Look for more pictures of the cubs after the fold:

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Indian Lion Quadruplets Make Hungarian History at Budapest Zoo

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Quadruplet Indian Lion cubs made history at the Budapest Zoo. Born on February 15th, the cubs were the first of their species born in Hungary. The cubs, born to mother Shirwane and father Basil, made their public debut over the weekend. 

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Photo Credit: Budapest Zoo and Gruff78

Indian Lions, also known as Asiatic Lions, are a critically endangered subspecies of lions. Indian Lions are smaller and less genetically diverse than their African counterparts. Native to India, these big cats are found in the Gir National Park and Sactuary in Western Gujarat. The subspecies was driven to near extinction due to hunting and habitat destruction. About three hundred cats live in protected habitats with another three hundred living in zoos throughout Europe and Asia.  

See many more picture below the fold...

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UPDATE: Mom is a Patient Playmate for Antwerp Zoo’s Lion Cub

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Nestor, the Lion cub born at Belgium’s Antwerp Zoo on August 29, loves to play.  His favorite toy?  Mom! 

This energetic six-month-old cub has been featured several times on ZooBorns, from his first days on exhibit, playing in water, and enjoying the snow.  Now Nestor is honing his hunting skills through play. 

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Photo Credit:  Antwerp Zoo

Nestor’s mother, Maouli, is a willing and patient playmate for her little cub. But like all Lion moms, she lets her offspring know when he’s gone too far.  And when she lets loose with a Lion-sized snarl, Nestor is sure to take notice.

Africa’s wild Lions are in decline.  Recent studies suggest that fewer than 30,000 Lions survive on the continent.  Their numbers have dropped due to habitat loss and encroachment of human activity.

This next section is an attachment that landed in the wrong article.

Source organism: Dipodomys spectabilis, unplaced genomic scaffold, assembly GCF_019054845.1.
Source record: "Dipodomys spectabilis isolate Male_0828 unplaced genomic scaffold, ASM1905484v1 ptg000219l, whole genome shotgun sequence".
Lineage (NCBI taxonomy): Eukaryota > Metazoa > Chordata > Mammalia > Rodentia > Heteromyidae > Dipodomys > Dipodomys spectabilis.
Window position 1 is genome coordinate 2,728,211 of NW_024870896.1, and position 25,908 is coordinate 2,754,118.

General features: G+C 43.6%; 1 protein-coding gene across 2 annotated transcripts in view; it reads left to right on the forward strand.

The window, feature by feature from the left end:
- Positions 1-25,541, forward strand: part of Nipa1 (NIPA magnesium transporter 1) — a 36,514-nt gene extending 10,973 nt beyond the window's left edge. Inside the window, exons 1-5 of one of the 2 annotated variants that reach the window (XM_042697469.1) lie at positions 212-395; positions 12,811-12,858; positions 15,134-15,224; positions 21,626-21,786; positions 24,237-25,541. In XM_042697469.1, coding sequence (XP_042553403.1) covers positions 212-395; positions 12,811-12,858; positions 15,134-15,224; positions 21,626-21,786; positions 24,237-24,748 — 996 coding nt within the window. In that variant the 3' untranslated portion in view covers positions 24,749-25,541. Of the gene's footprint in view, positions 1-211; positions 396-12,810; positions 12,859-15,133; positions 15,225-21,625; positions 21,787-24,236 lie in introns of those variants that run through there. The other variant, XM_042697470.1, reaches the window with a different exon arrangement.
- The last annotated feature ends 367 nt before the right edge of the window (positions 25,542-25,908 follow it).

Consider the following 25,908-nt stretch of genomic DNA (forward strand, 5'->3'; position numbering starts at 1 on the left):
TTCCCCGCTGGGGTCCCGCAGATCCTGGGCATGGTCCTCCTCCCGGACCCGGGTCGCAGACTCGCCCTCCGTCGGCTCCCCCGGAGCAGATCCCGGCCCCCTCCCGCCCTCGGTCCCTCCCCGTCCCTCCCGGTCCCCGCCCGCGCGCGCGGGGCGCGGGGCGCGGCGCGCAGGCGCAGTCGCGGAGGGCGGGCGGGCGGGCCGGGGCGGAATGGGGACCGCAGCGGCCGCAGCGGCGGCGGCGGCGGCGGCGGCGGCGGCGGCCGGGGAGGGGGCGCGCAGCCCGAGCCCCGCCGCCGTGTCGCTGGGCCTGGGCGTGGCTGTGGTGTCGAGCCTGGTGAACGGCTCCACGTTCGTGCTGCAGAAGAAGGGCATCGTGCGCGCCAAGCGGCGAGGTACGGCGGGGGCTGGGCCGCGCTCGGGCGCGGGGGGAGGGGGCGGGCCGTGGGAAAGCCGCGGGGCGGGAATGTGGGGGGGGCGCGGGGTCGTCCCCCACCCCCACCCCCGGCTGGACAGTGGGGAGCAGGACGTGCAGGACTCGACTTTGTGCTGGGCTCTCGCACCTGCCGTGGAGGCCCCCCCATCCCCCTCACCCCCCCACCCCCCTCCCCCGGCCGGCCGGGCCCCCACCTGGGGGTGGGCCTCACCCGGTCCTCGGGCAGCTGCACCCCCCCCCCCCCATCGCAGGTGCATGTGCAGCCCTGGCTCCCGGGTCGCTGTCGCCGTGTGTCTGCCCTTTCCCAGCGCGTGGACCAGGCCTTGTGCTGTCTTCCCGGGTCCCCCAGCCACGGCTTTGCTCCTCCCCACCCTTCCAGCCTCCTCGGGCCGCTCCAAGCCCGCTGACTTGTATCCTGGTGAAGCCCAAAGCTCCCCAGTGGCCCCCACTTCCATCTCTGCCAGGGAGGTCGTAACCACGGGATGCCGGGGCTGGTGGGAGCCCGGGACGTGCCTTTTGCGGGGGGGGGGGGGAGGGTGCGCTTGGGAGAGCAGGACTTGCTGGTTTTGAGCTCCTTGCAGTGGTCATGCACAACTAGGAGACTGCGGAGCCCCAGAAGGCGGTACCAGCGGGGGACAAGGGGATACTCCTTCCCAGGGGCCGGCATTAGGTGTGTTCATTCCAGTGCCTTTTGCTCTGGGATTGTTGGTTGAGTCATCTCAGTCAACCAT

See photos of Nestor and Maouli at the end of a play session below the fold!

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UPDATE! Omaha Zoo's Five African Lion Cubs Strike a Pose

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Getting five Lion cubs to look at the camera at the same time is not easy, but the staff at Omaha's Henry Doorly Zoo and Aquarium enjoy trying. You may have first learned about these two male and three female African Lion cubs, born on December 29, here or here on Zooborns.

First-time mom Mfisha, six years old, has her paws full but is clearly doing a great job. The cubs are weighed every day and are growing as they should, including one female, who was having trouble nursing early on. After spending eight days in the hospital to improve her health, she was put back with her siblings, mom and aunt, though she continued to be bottle fed by keepers. 

African Lions are listed as Vulnerable on the IUCN (International Union for Conservation of Nature and Natural Resources). Over the last 20 years the lion population has estimated to have declined from 30% to 50%. African lions live in sub-Sahara Africa with the majority in east and southern Africa.

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Photo Credit: Henry Doorly Zoo

Read more about this beautiful species after the fold:

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Update! Honolulu Zoo's Lion Cubs Use Play to Grow Strong

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The furry-bellied Lion cub trio at Honolulu Zoo that you may have read about here on ZooBorns are getting bigger! Born on December 15, at six weeks old their weigh-in had them at a healthy 14 pounds (6.35 kg) each; since then they have continued to grow at a good pace.  

The cubs are not yet ready to be in the large exhibit so they spend their time behind the scenes with their mother, Moxy. Zoo staff worked with the City’s Department of Information Technology to provide a live feed for public viewing of them on a monitor at the old gift store display window. Zoo staff hopes that after they complete their inoculations (within the next 60 days), and get the approval of Zoo Veterinarian, Dr. Ben Okimoto, they can be introduced to their habitat. 

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Photo Credit: Honolulu Zoo

The cubs are becoming stronger, thanks in part to play, which develops motor skills, balance and hunting behavior. With three cubs, it's three times the fun, as captured on the Zoo's closed circuit cameras.